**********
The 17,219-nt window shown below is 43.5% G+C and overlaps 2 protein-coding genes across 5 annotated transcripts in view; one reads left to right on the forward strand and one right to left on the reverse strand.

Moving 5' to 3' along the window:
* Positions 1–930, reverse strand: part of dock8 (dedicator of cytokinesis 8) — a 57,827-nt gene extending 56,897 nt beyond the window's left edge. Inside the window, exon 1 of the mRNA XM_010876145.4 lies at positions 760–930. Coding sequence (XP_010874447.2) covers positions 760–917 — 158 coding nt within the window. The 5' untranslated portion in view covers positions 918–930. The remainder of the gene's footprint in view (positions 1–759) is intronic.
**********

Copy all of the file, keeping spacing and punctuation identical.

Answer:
The 17,219-nt window shown below is 43.5% G+C and overlaps 2 protein-coding genes across 5 annotated transcripts in view; one reads left to right on the forward strand and one right to left on the reverse strand.

Moving 5' to 3' along the window:
* Positions 1–930, reverse strand: part of dock8 (dedicator of cytokinesis 8) — a 57,827-nt gene extending 56,897 nt beyond the window's left edge. Inside the window, exon 1 of the mRNA XM_010876145.4 lies at positions 760–930. Coding sequence (XP_010874447.2) covers positions 760–917 — 158 coding nt within the window. The 5' untranslated portion in view covers positions 918–930. The remainder of the gene's footprint in view (positions 1–759) is intronic.